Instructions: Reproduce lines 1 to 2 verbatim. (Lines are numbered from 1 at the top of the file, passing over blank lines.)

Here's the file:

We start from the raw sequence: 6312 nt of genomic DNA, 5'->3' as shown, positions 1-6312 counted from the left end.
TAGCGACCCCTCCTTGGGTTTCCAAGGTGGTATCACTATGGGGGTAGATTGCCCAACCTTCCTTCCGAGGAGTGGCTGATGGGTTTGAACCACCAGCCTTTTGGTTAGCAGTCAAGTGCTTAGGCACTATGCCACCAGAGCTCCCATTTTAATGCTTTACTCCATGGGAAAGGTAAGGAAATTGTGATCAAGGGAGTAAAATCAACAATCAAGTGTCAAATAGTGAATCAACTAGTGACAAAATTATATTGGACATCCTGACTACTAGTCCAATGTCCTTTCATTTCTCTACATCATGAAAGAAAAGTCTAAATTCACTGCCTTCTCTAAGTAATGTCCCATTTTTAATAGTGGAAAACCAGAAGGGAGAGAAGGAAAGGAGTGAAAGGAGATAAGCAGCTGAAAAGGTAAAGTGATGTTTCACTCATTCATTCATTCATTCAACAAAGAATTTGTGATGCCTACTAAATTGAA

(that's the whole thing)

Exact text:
We start from the raw sequence: 6312 nt of genomic DNA, 5'->3' as shown, positions 1-6312 counted from the left end.
TAGCGACCCCTCCTTGGGTTTCCAAGGTGGTATCACTATGGGGGTAGATTGCCCAACCTTCCTTCCGAGGAGTGGCTGATGGGTTTGAACCACCAGCCTTTTGGTTAGCAGTCAAGTGCTTAGGCACTATGCCACCAGAGCTCCCATTTTAATGCTTTACTCCATGGGAAAGGTAAGGAAATTGTGATCAAGGGAGTAAAATCAACAATCAAGTGTCAAATAGTGAATCAACTAGTGACAAAATTATATTGGACATCCTGACTACTAGTCCAATGTCCTTTCATTTCTCTACATCATGAAAGAAAAGTCTAAATTCACTGCCTTCTCTAAGTAATGTCCCATTTTTAATAGTGGAAAACCAGAAGGGAGAGAAGGAAAGGAGTGAAAGGAGATAAGCAGCTGAAAAGGTAAAGTGATGTTTCACTCATTCATTCATTCATTCAACAAAGAATTTGTGATGCCTACTAAATTGAA